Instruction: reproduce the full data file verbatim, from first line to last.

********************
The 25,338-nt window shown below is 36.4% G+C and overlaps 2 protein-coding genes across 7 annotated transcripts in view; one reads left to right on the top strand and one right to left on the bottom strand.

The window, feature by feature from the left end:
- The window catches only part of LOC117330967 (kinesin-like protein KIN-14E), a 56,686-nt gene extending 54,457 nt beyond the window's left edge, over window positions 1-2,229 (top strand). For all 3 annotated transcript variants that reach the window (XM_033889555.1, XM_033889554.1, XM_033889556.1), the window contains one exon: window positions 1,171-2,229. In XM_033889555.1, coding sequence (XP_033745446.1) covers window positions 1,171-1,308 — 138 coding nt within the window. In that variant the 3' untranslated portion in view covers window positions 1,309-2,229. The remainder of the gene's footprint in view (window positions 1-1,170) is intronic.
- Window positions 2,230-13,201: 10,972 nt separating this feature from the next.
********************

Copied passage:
The 25,338-nt window shown below is 36.4% G+C and overlaps 2 protein-coding genes across 7 annotated transcripts in view; one reads left to right on the top strand and one right to left on the bottom strand.

The window, feature by feature from the left end:
- The window catches only part of LOC117330967 (kinesin-like protein KIN-14E), a 56,686-nt gene extending 54,457 nt beyond the window's left edge, over window positions 1-2,229 (top strand). For all 3 annotated transcript variants that reach the window (XM_033889555.1, XM_033889554.1, XM_033889556.1), the window contains one exon: window positions 1,171-2,229. In XM_033889555.1, coding sequence (XP_033745446.1) covers window positions 1,171-1,308 — 138 coding nt within the window. In that variant the 3' untranslated portion in view covers window positions 1,309-2,229. The remainder of the gene's footprint in view (window positions 1-1,170) is intronic.
- Window positions 2,230-13,201: 10,972 nt separating this feature from the next.